What we learnt from Dylan’s Nobel Lecture

The times, they are a changin’.

Photo credit: badosa via VisualHunt / CC BY

What was earlier a reserve of novelists, poets and playwrights only, was awarded to a lyricist last year. However, whether he is a poet or a lyricist cannot be ascertained in clear-cut terms. Art is not something to be compartmentalised in water-tight boxes. This is what the 2016 Nobel laureate in Literature has taught us.

Bob Dylan, like all of us, seemed taken aback that this time it was not a Grammy but a Nobel Prize in Literature that awaited him. He took his time to figure out and the result was splendid! He created a new definition for literature.

Dylan accepted his award just in time. Had he not delivered his Nobel speech this month, his almost $1 million would have been forfeited. All we can say after the speech is that it was worth the wait!

“Learned it all in grammar school,” he said, making you wonder how Hibbing, Minn., got such great grade schools. “Principles, sensibilities, and an informed view of the world” he claims to have extracted from “Don Quixote,” “Ivanhoe,” “Robinson Crusoe,” “Gulliver’s Travels,” and “A Tale of Two Cities.” Dylan calls those classics “typical grammar school reading that gave you a way of looking at life, an understanding of human nature, and a standard to measure things by.”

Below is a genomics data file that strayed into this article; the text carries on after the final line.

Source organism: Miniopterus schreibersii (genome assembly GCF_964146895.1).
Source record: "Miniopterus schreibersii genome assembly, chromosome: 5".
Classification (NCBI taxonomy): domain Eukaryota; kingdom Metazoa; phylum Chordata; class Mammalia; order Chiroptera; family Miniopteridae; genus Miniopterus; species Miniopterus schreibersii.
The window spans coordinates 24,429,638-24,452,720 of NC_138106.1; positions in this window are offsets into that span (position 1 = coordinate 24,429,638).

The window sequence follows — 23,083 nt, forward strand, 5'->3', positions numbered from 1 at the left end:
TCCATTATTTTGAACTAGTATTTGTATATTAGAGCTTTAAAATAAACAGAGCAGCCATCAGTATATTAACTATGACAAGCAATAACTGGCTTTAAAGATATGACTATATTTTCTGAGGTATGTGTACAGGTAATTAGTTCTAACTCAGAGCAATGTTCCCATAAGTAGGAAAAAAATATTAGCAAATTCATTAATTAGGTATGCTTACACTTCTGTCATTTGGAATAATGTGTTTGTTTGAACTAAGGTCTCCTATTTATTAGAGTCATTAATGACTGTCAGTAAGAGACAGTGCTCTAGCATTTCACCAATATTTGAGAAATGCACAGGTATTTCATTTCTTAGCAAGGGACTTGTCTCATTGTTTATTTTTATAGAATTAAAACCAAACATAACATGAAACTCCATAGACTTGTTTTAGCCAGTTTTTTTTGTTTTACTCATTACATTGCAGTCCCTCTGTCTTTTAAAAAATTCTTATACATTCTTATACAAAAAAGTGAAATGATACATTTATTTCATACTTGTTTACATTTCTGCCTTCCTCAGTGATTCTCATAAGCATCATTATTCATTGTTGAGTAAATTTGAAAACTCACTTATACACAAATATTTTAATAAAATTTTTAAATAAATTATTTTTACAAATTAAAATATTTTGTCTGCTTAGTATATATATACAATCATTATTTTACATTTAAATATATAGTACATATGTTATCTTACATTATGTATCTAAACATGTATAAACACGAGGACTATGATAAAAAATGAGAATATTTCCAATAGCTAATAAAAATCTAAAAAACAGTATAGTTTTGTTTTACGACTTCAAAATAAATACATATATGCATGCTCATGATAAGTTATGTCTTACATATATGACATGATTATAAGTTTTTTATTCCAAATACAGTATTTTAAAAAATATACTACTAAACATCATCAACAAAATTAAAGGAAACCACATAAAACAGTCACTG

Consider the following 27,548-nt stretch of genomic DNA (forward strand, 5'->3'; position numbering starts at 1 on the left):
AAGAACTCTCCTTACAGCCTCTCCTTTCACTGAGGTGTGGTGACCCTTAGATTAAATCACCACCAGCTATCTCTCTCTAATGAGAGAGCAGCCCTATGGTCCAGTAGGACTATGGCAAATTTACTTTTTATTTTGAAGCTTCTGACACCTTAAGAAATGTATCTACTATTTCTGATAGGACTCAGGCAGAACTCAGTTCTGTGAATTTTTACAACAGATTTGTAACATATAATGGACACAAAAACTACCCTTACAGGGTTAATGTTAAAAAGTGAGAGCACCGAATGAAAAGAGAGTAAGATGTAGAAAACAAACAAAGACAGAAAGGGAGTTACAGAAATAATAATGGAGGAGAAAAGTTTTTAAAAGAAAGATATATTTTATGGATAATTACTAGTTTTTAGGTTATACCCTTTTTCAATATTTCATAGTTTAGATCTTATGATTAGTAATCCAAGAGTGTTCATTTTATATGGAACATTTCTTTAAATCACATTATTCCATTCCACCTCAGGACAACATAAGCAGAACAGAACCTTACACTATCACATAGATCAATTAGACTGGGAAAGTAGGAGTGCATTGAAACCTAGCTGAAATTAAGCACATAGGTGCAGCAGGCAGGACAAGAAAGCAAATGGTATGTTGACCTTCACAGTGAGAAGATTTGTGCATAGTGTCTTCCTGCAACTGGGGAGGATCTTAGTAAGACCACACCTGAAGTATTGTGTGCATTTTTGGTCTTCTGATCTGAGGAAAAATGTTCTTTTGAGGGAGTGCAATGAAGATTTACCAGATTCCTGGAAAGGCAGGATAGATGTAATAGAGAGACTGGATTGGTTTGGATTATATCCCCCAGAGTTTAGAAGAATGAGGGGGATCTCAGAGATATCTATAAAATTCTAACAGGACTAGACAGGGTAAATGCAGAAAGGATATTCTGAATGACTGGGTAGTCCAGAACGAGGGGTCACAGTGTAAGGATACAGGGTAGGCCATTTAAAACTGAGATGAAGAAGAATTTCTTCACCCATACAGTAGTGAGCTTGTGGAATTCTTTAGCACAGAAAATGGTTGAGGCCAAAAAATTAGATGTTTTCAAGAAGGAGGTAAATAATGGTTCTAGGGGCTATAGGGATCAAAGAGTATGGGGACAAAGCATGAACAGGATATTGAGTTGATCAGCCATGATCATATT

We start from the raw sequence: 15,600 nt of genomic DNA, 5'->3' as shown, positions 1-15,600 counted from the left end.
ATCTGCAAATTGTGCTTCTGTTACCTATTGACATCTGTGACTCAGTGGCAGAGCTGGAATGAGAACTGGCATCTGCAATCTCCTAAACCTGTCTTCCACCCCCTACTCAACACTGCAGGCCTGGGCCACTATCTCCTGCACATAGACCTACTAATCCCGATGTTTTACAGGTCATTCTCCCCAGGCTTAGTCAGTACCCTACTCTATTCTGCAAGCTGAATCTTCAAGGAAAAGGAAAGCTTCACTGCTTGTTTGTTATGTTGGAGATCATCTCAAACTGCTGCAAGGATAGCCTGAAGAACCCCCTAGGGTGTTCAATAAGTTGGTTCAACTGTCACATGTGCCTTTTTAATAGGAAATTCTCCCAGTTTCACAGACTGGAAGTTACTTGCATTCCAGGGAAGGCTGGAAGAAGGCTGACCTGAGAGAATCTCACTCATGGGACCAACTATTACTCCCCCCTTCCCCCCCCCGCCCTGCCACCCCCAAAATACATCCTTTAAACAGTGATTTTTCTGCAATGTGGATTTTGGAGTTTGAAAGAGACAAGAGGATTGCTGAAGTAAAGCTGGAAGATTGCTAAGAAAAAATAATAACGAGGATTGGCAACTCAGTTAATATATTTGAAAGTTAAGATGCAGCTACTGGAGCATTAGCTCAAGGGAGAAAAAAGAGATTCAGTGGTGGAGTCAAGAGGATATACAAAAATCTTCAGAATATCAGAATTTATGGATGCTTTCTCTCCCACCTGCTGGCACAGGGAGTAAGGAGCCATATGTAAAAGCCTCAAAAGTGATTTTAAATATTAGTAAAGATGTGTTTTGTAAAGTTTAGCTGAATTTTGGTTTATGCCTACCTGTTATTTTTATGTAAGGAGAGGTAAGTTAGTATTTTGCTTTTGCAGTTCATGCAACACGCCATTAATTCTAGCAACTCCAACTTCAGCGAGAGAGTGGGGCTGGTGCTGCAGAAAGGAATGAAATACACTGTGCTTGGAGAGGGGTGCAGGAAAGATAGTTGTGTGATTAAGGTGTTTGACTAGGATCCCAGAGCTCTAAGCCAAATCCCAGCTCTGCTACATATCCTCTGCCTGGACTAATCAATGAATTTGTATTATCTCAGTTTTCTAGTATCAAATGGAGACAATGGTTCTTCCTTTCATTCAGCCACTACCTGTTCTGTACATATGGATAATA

Dylan’s speech was replete with literary references. It reflected his passion not just for music, but for Art in general. In an exceptional way of defining what literature is, Dylan not only justified his award, but also bridged the gap between the page and the stage. He won our hearts all over again.

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